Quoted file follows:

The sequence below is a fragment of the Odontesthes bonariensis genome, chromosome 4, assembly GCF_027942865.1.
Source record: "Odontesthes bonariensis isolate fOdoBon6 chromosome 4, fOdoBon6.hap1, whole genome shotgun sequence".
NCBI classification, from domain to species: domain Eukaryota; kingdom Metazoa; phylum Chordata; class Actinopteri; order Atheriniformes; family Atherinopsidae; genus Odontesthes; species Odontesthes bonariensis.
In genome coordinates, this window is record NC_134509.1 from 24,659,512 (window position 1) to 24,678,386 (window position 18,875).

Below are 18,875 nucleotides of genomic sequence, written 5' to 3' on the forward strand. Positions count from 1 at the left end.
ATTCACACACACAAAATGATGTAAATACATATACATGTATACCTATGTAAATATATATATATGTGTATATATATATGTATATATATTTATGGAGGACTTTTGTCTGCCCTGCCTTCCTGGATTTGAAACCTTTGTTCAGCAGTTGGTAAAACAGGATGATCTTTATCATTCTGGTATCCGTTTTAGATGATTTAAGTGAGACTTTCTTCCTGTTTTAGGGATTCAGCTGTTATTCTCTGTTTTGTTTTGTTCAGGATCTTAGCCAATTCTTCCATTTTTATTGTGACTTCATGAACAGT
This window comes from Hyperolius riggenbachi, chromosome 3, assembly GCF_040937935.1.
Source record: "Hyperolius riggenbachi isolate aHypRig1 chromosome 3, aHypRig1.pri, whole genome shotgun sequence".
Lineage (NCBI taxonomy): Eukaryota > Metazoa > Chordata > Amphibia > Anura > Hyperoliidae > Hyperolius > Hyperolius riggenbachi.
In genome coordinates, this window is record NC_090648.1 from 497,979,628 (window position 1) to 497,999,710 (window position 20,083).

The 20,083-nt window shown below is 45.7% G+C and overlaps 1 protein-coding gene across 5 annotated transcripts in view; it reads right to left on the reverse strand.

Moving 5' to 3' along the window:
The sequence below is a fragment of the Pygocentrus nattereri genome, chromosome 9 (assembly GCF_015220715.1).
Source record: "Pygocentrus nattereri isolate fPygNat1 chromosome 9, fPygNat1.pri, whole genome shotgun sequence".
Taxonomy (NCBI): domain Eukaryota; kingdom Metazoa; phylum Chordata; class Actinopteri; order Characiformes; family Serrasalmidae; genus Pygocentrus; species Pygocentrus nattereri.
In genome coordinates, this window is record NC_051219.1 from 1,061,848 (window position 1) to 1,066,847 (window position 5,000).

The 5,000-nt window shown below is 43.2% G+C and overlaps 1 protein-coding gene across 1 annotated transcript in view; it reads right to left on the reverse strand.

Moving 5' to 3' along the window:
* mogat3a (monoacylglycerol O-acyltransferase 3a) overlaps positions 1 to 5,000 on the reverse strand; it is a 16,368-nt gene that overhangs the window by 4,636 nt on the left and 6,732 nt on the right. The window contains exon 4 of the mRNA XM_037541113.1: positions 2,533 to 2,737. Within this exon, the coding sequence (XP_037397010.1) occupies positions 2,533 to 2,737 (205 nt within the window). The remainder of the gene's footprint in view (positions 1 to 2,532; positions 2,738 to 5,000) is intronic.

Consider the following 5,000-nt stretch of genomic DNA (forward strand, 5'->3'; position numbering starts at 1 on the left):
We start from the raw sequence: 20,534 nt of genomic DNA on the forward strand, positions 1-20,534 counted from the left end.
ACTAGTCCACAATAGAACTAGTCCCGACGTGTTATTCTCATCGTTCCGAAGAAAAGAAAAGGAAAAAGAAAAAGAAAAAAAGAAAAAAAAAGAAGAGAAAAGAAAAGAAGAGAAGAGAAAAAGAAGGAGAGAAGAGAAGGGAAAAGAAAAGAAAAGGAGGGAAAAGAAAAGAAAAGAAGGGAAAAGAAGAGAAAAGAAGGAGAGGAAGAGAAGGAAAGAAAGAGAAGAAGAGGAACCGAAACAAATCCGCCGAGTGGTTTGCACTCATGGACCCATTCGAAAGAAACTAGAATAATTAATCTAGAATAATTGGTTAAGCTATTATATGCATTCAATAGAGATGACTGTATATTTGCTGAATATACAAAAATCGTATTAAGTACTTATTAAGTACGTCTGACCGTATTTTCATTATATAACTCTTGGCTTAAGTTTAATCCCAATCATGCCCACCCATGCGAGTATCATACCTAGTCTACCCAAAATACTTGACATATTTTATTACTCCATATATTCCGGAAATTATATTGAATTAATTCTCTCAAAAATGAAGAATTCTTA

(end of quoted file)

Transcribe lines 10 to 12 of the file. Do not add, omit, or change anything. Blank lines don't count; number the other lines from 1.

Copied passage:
In genome coordinates, this window is record NC_090648.1 from 497,979,628 (window position 1) to 497,999,710 (window position 20,083).

The 20,083-nt window shown below is 45.7% G+C and overlaps 1 protein-coding gene across 5 annotated transcripts in view; it reads right to left on the reverse strand.

Moving 5' to 3' along the window: